In 2015, Emory ranked first in the nation for students with NIH predoctoral fellowships. One of the core components for obtaining this impressive honor for Emory and GDBBS students lies in the famous Grant Writing course. Although the course has had many names, many students recognize it as “Hypothesis Design and Scientific Writing”. The major pillars of the course are to assist students with learning how to write scientifically and develop their scientific ideas. We recently had the opportunity to speak with course directors Dr. Anita Corbett and Dr. Paula Vertino, both of whom have been actively involved with the course over time, to discuss how it has evolved into what it is today.
The grant writing class was originally developed in 1998 by Drs. Rick Kahn and Ken Bernstein. Both professors were previously at the NIH and had broad knowledge about the institutional structure of NIH style grants. In the beginning, students were not required to write about their own research, but instead were instructed on how to write about an alternative topic. However, this method was quite time consuming for students to come up with a concrete idea outside of their research to write about and it became difficult to get constructive feedback about an alternative topic. According to Dr. Corbett’s experience, she noticed it was more valuable for students to write about their own research for several reasons. One of those reasons is that writing a grant through this format compelsstudents to think of a clear hypothesis for their project and work closely with their mentor to develop a written body of work related to their project in its early phase, which are intangible benefits for the student. Dr. Vertino noted several valuable things students have benefitted from over the years as well. One major benefit she has observed is that this course compels both students and mentors to take dedicated time to deeply think about the student’s research project to ensure they are on the same page, . It also inspires the student to consider ways to address their critical hypothesis early in project development. For many students, this course is their first try at scientific writing where they can get valuable, constructive feedback.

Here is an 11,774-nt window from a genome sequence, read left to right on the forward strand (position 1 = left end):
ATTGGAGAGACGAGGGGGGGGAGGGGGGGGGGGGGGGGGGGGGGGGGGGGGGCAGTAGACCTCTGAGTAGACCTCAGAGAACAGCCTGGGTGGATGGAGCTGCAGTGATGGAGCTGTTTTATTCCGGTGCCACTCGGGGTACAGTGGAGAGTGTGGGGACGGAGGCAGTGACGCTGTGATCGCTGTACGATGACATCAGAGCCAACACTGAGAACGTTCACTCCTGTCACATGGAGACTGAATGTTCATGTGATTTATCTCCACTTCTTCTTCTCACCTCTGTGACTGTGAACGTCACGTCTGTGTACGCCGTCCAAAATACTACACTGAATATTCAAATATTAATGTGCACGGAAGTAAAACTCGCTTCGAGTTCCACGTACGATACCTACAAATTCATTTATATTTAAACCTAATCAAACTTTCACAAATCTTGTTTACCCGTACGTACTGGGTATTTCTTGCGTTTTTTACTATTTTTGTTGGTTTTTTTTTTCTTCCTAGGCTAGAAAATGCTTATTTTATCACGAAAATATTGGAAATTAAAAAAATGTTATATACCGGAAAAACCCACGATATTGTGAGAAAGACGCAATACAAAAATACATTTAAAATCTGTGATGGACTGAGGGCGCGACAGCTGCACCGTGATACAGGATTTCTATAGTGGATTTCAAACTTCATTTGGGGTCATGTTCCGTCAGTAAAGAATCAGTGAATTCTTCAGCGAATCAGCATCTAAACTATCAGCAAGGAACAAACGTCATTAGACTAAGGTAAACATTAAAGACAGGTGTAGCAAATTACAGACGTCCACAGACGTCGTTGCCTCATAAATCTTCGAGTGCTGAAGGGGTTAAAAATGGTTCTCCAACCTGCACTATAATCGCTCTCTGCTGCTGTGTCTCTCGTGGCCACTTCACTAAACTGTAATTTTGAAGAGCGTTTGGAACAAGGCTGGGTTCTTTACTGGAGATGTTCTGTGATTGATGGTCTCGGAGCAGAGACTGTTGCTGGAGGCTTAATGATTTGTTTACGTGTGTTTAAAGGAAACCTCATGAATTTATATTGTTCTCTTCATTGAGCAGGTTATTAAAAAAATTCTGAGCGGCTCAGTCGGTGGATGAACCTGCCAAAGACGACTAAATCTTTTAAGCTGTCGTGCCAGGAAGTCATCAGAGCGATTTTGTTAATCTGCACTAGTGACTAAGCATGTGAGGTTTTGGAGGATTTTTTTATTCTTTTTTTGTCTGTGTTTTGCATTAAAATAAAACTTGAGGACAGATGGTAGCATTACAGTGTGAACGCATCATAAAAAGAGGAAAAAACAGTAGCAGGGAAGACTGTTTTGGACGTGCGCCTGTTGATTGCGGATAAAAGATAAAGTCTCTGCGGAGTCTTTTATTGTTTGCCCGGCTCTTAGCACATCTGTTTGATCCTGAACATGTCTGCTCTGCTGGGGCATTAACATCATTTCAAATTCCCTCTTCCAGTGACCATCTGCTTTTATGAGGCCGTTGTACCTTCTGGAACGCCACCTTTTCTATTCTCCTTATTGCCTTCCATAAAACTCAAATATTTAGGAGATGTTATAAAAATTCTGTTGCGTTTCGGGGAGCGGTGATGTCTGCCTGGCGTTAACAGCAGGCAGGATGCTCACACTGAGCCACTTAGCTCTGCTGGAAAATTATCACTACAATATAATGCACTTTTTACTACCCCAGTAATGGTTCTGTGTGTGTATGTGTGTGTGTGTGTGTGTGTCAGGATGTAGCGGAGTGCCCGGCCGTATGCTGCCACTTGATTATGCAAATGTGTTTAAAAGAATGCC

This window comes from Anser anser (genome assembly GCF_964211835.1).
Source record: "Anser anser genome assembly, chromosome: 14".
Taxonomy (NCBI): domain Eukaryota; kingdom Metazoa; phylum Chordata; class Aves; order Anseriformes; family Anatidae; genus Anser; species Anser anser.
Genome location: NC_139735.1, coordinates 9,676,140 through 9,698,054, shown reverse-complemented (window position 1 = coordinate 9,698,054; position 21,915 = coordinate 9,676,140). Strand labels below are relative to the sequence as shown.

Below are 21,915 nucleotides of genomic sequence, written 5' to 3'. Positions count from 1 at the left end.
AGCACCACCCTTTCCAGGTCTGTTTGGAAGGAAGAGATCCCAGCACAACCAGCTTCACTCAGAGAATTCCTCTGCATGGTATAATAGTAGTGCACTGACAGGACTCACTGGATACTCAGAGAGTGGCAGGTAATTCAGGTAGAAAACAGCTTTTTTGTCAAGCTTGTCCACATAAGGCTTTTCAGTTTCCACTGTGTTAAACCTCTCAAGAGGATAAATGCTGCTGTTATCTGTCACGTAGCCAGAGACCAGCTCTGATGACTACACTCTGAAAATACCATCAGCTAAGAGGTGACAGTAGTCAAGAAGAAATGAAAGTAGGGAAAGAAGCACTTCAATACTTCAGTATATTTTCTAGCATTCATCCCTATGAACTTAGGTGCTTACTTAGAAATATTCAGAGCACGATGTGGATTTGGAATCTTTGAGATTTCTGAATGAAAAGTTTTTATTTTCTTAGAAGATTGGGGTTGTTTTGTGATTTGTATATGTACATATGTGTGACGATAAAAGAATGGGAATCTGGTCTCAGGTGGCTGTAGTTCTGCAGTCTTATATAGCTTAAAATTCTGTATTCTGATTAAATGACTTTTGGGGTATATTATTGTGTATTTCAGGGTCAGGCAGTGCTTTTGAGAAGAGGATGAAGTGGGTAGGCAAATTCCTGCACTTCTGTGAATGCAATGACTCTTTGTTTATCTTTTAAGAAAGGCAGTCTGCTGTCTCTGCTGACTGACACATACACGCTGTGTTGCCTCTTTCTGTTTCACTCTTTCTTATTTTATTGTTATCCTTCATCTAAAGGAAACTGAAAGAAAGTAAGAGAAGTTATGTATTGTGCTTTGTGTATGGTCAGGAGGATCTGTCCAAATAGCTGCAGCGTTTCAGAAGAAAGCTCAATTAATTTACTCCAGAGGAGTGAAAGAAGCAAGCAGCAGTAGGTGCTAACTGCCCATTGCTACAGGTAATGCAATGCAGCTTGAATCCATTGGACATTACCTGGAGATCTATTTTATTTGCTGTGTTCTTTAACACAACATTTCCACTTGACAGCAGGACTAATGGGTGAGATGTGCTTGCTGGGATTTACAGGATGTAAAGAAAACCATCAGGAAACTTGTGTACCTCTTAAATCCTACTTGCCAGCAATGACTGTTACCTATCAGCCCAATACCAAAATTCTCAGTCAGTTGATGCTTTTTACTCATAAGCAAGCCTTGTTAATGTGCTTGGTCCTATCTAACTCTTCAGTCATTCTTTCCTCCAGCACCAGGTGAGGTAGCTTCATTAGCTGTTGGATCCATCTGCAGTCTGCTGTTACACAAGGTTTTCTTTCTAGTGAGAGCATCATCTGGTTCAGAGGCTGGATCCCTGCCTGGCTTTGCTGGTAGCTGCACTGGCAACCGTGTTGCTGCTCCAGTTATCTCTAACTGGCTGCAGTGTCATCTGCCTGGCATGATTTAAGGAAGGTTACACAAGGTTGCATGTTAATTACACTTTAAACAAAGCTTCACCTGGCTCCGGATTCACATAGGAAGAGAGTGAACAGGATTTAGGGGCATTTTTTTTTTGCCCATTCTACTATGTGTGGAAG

Not only have students greatly benefitted by this grants course, but many mentors have benefitted as well. For Drs. Corbett and Vertino, they both described the grants course as a catalyst for learning more about the breadth of research going on at Emory and a means to develop research collaborations as often multiple programs (such as CB and GMB) will co-teach the course for their students. Since students from multiple programs are enrolled in the course together, this fosters research discussions which eventually develop into collaborative projects for many students. Without the grants course, it would be more difficult to identify related research interests or explore interesting research questions across different groups. Another benefit for mentors is that after their students take part in this course, they are more effective at being critical of scientific writing,which puts them in a suitable position to critically edit and assist their mentors in preparing grant applications.
In addition to the grant proposal prepared through this course being utilized to apply for NIH predoctoral fellowships, many students also use it to prepare for their oral qualifying exams. The manner in which the proposals are prepared serves as a starting point for the oral exam committee to ask students questions about their respective field. As of now, BCDB, MMG, CB, GMB and PBEE students all take the course directed by Anita and Paula. The other graduate programs under GDBBS (MSP, Neuroscience and IMP) have similar courses taught to their students.